Talk:Radio direction finder

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Ralph Hartley[edit]

Does anyone know what this refers to, from Ralph Hartley:

During World War I he established the principles that led to sound-type directional finders


What makes the direction a single bearing, and not two? Ie, X degrees, not X or X+180 degrees? --Una Smith (talk) 03:11, 8 October 2008 (UTC)

Aircraft (automated) ADF have a separate 'sense' antenna and the receiver compares the phase of the sense signal with the (apparently) rotating directional antenna. If the signals match phase, direction must be 'forward', if the signals are 180 out of phase, must be the other direction. Manual style systems (like the hand-held one illustrated) require 'procedural' methods - find the direction (or could be opposite), walk across the direction, take another bearing ... the intersection of those two bearings should be the real direction ... so move in that direction, monitoring signal strength and perhaps try the two bearing procedure again. I'll take the automated ADF any day :) Drpixie (talk) 08:39, 9 October 2008 (UTC)


The pictures "On-board ADF Display" and "An aircraft RMI" in this article are identical. A picture should contribute to an article it in some way, so the same picture twice in the same article is usually redundant at best - confusing at worst. I do not have a picture of an ADF myself, and could not find one with the necessary rights attached - but please insert one if you can, thanks! Tungstic (talk) 20:55, 17 October 2012 (UTC)

User comments[edit]

It's highly questionable, I think, whether it is true to say that RDF "... makes a particularly good navigation system for ships, small boats, and aircraft that might be some distance from their destination." Certainly, in the context of small boat navigation, it was never more than a short-medium range navigation aid, whose range was limited to (usually) less than 100 miles and whose accuracy was such that even at ranges of a few tens of miles, its practical value was extremely limited. It was cheap and reasonably easy to integrate with traditional navigation techniques, so until the late 70's/early 80's, many/most seagoing small craft carried an RDF receiver. But it was largely a device of last resort, and was quickly rendered obsolete by hyperbolic systems such as Decca and Loran and (later) by GPS. AFAIK, all marine radiobeacons have now been decommissioned. Tim Bartlett (talk) 17:15, 23 March 2010 (UTC)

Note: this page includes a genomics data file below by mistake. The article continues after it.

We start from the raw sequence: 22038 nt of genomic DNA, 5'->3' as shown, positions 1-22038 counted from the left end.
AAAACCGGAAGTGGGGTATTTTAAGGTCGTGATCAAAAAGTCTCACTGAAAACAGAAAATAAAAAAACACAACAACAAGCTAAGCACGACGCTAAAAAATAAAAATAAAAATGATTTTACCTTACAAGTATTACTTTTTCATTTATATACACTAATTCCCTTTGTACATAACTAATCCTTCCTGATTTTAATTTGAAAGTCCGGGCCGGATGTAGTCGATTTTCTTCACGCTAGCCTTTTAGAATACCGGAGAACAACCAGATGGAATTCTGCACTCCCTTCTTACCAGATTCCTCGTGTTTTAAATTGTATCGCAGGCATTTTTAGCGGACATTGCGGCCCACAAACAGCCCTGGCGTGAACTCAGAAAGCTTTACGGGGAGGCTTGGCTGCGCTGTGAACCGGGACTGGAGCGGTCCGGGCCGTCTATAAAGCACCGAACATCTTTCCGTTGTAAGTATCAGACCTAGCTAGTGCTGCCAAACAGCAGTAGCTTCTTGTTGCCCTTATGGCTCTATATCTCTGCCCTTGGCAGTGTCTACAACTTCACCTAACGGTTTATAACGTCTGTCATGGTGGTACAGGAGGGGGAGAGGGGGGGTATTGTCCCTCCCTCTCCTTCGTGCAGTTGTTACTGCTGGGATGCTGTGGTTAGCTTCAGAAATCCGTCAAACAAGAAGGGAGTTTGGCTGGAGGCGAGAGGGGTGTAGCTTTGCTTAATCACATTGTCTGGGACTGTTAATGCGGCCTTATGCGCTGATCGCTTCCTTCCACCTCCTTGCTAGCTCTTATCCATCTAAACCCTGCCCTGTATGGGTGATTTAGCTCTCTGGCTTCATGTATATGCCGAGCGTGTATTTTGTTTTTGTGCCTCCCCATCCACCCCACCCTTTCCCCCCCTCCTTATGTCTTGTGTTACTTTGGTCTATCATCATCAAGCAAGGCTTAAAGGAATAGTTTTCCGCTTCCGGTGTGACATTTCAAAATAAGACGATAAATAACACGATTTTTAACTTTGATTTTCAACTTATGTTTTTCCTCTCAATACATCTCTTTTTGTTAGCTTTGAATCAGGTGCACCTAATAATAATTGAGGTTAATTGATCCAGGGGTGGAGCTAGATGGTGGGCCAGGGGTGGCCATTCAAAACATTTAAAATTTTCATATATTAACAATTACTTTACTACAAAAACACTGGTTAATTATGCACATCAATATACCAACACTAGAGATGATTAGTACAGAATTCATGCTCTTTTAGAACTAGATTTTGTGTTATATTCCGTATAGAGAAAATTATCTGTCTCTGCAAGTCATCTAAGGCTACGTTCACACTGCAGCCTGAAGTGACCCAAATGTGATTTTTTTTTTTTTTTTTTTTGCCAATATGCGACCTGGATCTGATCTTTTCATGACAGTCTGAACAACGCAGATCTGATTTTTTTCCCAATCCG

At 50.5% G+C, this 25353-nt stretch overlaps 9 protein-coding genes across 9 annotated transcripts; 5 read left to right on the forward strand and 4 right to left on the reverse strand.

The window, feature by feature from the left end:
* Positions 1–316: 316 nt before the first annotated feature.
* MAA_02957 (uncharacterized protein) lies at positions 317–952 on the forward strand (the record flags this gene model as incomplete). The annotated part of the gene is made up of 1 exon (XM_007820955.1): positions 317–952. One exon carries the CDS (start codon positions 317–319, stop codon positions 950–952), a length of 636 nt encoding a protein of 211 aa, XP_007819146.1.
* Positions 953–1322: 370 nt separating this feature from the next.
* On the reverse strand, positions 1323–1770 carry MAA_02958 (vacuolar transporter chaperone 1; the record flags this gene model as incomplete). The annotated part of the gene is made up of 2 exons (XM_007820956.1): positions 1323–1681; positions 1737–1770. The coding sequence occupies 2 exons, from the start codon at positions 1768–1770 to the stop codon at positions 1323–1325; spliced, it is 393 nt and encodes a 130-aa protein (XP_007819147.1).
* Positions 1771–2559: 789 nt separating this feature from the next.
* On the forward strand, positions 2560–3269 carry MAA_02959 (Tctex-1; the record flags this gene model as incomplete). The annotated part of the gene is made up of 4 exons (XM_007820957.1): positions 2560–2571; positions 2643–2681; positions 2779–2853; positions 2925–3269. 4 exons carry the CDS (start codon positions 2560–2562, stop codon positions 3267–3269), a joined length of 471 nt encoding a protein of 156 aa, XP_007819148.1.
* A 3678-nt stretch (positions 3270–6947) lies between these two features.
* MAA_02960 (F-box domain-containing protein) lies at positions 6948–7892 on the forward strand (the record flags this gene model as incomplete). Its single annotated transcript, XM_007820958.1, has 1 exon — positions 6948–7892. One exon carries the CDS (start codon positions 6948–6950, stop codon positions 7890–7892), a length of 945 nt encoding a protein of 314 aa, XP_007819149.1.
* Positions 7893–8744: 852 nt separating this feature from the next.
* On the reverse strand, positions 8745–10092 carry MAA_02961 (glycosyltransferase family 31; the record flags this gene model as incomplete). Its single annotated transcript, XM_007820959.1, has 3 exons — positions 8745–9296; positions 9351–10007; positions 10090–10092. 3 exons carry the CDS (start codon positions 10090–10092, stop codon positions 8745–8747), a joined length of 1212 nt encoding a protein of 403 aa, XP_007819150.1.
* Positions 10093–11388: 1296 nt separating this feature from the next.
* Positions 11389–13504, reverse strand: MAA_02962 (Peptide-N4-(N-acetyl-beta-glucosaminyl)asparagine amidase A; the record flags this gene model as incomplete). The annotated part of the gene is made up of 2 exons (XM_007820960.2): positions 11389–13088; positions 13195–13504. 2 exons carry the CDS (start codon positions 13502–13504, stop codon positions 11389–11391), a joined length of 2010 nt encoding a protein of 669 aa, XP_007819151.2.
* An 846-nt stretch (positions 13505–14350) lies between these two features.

"The act of measuring the direction is known as radio direction finding or sometimes simply direction finding (DF)."

No kidding! — Preceding unsigned comment added by 2601:7:8500:982:48A3:C637:6AF9:4532 (talk) 19:46, 29 September 2014 (UTC)